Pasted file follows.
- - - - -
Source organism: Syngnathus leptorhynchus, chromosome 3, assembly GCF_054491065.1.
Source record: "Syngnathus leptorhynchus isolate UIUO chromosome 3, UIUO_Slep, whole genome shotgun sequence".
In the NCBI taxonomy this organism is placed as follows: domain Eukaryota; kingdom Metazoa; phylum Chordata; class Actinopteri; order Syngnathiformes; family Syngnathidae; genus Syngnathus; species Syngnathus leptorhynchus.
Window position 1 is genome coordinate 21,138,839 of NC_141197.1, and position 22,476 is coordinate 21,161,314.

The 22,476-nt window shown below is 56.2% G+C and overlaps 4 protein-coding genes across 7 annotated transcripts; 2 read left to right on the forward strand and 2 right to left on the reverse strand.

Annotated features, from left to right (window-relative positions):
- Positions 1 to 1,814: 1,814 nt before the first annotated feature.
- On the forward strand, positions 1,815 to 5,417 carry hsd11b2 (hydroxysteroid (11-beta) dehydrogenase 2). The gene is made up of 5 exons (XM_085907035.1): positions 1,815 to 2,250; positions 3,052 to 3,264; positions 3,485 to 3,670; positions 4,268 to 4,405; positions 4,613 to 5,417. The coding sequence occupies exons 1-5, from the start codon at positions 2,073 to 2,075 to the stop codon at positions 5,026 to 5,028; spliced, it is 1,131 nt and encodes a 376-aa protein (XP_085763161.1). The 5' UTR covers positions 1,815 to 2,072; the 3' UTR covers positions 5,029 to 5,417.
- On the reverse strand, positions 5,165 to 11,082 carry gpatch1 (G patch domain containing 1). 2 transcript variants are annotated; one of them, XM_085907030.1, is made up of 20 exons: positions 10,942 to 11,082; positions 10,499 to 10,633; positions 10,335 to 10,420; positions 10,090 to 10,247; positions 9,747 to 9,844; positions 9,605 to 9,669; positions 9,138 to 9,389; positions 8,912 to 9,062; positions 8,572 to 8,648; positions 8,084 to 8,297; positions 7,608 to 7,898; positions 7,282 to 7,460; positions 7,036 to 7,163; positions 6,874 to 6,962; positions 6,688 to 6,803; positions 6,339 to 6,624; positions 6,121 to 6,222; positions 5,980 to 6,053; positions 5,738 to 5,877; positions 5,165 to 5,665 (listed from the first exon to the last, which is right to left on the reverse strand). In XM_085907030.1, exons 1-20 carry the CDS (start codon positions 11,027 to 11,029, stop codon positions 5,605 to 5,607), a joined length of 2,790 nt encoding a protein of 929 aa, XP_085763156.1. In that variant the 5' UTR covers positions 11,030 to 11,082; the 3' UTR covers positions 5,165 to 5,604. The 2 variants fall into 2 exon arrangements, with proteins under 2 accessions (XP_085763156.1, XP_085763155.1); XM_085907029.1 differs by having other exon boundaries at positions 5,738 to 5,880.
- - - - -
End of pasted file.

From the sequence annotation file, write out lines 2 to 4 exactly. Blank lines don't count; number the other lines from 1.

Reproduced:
Source record: "Syngnathus leptorhynchus isolate UIUO chromosome 3, UIUO_Slep, whole genome shotgun sequence".
In the NCBI taxonomy this organism is placed as follows: domain Eukaryota; kingdom Metazoa; phylum Chordata; class Actinopteri; order Syngnathiformes; family Syngnathidae; genus Syngnathus; species Syngnathus leptorhynchus.
Window position 1 is genome coordinate 21,138,839 of NC_141197.1, and position 22,476 is coordinate 21,161,314.